Muscular tissues are
made of muscle cells and form the major part of contractile tissue. The muscle
cells are elongated, large sized and are composed of numerous myofibrils.
Each muscle is made up of many long cylindrical fibres arranged parallel to one
another. The movement of the body and limbs are brought about by the
contraction and relaxation of contractile proteins present in muscle
cells. According to their structure, location and functions, there are three
main types of muscles
a. Skeletal muscle (or)
b. Smooth muscle (or) non-striated muscle
c. Cardiac muscle
These muscles are attached
to the bones and are responsible for the body movements and are called skeletal
muscles. They work under our control and are also known as voluntary muscles.
The muscle fibres are elongated, non-tapering, cylindrical, unbranched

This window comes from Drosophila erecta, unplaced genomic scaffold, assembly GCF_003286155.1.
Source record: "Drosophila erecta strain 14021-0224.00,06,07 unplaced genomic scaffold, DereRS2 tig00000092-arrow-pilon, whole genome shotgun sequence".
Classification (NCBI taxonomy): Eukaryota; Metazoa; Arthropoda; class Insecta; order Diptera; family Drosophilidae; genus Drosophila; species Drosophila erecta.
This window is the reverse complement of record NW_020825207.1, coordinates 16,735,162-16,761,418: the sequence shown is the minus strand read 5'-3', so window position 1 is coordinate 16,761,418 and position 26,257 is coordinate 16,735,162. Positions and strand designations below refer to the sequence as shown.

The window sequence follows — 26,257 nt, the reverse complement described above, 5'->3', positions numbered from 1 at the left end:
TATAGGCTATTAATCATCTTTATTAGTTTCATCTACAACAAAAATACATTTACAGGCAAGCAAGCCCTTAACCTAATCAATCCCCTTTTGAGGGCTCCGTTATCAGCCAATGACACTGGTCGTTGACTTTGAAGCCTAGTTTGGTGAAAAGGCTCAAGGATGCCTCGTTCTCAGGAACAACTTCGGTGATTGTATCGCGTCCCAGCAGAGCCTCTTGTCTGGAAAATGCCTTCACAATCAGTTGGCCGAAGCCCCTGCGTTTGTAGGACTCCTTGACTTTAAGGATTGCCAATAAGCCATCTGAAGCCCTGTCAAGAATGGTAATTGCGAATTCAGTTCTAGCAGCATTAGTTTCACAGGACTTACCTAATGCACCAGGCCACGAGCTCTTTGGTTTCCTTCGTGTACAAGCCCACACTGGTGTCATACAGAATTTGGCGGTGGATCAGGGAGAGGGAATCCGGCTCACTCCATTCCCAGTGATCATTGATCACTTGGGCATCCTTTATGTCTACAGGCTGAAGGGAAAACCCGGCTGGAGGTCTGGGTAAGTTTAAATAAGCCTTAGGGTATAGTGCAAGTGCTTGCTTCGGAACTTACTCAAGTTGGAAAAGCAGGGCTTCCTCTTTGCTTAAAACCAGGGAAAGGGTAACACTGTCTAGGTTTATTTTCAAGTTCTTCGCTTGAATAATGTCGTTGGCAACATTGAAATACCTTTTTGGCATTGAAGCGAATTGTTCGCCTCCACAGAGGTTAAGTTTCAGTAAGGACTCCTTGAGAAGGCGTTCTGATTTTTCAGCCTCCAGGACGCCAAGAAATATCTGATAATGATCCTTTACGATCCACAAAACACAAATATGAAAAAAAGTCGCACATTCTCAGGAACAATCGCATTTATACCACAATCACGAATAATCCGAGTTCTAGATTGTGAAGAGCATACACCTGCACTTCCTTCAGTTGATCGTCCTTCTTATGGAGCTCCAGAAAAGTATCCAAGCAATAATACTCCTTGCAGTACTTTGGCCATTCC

and showing alternating dark and light bands, giving them the striped or
striated appearance. These cells possess many nuclei (multinucleate).
They occur in the muscles of limbs (biceps and triceps of arms).They undergo
These muscles are
spindle shaped with broad middle part and tapering ends. There is a
single centrally located nucleus (uninucleate). These fibrils do not
bear any stripes or striations and hence are called non-striated. They
are not under the control of our will and so are called involuntary muscles.
The walls of the internal organs such as the blood vessels, gastric
glands, intestinal villi and urinary bladder contain this type of smooth
muscle. Movement of food in the alimentary canal or the contraction and
relaxation of blood vessels are involuntary movements.
It is a contractile
tissue present in the heart. The muscle fibres are cylindrical,
branched and uninucleate. The branches join to form a network
called as intercalated disc which are unique distinguishing features of
the cardiac muscles. The intercellular spaces of the cardiac muscle are filled
with loose connective tissue supplied with blood capillaries. The contraction
of cardiac muscle is involuntary and rhythmic.